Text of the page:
At first a general anesthetic is administered in the operating room to put the donor to sleep during the surgery. They surgeon then makes an incision on the side from which the kidney is to be removed. Next, the kidney is removed and kept in ice and flushed with ice cold solution. The kidney is then taken to the recipient in the adjoining operating room and connected to the recipient’s blood vessels while the donor’s incision is being closed and stitched. In most cases the transplanted kidney begins to function immediately while in a few cases it takes several hours or days. In extremely rare cases, the transplanted kidney fails to the recovery room for observation until the anesthesia wears off. Thereafter the donor is returned to his or her room in the hospital.
The operation involves the same level of risk as any other major surgery. The risk of death in a major surgery in which a general anesthetic is used is 1 in 10,000 cases. Although the risk of death is low, donors may experience some complications following the surgery. These include infection, pain at surgical site etc. Most of these complications are treatable.
Following the operation the donor typically feels tired, a natural phenomenon after a major surgery with a general anesthetic. Certainly there is pain lasting for several days to several weeks as the muscles around the incision heal. The severity of pain felt varies from individual to individual depending upon the pain tolerance. The discomfort generally decreases, however, as the donor becomes more physically active.
The length of hospital stay for an uneventful surgery is about 8 to 10 days after surgery. After leaving the hospital and returning home, donors typically experience pain and itching at the site of surgery. After about a week’s rest they can resume their activity. Generally they are advised to avoid heavy lifting for 6 weeks following discharge from the hospital.
There is no evidence that donating a kidney has any effect on the ability of donors to have children. If any donor is unsuccessful in having a child it is usually due to reasons unrelated to having been a donor.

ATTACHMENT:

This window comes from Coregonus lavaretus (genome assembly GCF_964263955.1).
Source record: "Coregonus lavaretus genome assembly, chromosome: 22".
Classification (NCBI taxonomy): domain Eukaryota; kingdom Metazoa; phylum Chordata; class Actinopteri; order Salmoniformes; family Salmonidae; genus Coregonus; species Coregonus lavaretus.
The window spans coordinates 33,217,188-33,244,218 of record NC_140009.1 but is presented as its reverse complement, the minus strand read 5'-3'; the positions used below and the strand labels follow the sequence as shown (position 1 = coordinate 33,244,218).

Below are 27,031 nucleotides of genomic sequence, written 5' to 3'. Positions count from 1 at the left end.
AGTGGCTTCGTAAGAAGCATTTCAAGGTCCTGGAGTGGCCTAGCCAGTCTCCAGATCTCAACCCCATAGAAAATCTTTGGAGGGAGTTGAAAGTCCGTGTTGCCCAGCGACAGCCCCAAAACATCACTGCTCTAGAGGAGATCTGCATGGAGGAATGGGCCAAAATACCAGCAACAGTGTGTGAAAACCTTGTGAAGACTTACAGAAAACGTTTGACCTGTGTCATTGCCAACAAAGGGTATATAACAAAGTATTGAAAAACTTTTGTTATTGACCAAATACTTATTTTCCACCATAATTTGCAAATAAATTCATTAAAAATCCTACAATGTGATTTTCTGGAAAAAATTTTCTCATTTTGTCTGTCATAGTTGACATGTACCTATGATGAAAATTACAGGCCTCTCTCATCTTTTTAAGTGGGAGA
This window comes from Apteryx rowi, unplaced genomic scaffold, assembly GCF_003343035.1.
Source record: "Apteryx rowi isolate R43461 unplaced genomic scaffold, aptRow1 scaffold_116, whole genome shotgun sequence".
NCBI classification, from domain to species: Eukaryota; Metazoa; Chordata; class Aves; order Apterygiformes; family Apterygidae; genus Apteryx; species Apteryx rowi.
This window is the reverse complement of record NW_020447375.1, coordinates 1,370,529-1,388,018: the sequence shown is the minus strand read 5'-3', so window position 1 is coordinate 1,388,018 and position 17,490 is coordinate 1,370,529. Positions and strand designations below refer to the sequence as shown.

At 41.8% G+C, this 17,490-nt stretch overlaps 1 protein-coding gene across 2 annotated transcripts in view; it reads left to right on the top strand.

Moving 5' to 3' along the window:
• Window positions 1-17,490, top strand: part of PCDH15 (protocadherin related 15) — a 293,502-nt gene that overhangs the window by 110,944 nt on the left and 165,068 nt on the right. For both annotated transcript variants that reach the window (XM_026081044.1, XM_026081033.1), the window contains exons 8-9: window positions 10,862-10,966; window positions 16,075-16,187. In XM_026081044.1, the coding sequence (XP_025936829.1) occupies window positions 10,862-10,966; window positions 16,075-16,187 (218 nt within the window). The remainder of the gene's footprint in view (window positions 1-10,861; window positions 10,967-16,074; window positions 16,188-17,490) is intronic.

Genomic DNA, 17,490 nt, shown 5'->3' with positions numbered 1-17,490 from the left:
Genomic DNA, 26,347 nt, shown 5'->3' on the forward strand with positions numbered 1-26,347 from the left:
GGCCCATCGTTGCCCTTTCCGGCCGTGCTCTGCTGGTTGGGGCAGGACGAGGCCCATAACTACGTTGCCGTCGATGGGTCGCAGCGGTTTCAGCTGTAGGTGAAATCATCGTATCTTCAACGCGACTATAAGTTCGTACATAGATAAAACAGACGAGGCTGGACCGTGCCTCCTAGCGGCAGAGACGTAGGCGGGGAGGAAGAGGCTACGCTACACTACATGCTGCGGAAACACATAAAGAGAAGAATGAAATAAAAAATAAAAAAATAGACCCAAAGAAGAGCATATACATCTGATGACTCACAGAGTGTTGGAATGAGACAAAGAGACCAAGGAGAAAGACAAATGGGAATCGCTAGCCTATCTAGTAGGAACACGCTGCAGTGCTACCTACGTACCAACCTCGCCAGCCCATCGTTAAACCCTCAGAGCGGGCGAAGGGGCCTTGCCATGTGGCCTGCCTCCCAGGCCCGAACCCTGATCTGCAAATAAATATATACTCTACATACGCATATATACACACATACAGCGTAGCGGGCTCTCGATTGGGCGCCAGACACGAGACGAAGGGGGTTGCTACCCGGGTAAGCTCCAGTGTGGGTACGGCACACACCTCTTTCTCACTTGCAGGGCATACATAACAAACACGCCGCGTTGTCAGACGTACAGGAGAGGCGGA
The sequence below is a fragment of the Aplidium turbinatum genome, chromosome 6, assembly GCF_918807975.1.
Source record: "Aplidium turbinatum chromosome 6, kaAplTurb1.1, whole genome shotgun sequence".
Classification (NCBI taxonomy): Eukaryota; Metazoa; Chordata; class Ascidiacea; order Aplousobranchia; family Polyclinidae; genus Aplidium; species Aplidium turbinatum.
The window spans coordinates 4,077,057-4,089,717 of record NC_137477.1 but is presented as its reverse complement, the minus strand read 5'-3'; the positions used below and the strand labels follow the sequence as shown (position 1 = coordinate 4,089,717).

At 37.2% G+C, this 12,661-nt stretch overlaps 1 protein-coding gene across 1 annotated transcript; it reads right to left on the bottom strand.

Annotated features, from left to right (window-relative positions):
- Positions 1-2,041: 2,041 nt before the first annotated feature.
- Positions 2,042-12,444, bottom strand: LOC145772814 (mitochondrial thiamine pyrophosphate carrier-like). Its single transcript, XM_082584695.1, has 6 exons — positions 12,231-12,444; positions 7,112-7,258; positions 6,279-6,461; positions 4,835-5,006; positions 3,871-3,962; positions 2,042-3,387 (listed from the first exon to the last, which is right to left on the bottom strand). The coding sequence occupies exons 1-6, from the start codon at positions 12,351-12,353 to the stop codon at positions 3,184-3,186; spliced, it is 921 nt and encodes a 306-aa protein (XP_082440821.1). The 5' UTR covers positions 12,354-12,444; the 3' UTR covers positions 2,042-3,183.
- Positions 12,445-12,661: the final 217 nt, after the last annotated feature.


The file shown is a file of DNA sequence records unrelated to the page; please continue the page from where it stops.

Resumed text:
This question is being carefully examined by several research groups all over the world. At one stage it was felt that donors could have a higher chance of getting high blood pressure in future but when the group of healthy donors were compared to age matched healthy non-donors, the incidence of high blood pressure was the same in both donors and non-donors. Thus the evidence so far does not suggest that kidney donation places an individual at risk for future health problems.
This is a possibility because of lack of awareness in the insurance companies. If this happens, the donor should take help of his doctor who can provide all necessary information to the agent of the insurance company. It would be better to resolve this issue even before the donation so that donor faces no problem later on.
n a survey conducted at one center the donor were asked, “If you could reconsider donating your kidney, would you make the same decision?” Ninety-one percent said “yes” without any reservations while an additional 5% stated that they would probably make the same decision. Three percent of the donors were unsure of the decision they would make and 1% indicated that they would not give their kidney if they had it to do all over again. These donors were also questioned about their relationship with the recipient after transplant surgery. Fifty-seven percent stated that they had always been close to the recipient and that this close relationship had continued. Forty-two percent felt their relationship with the donor had improved since the operation, while 1% believed they were less close to the recipient then before.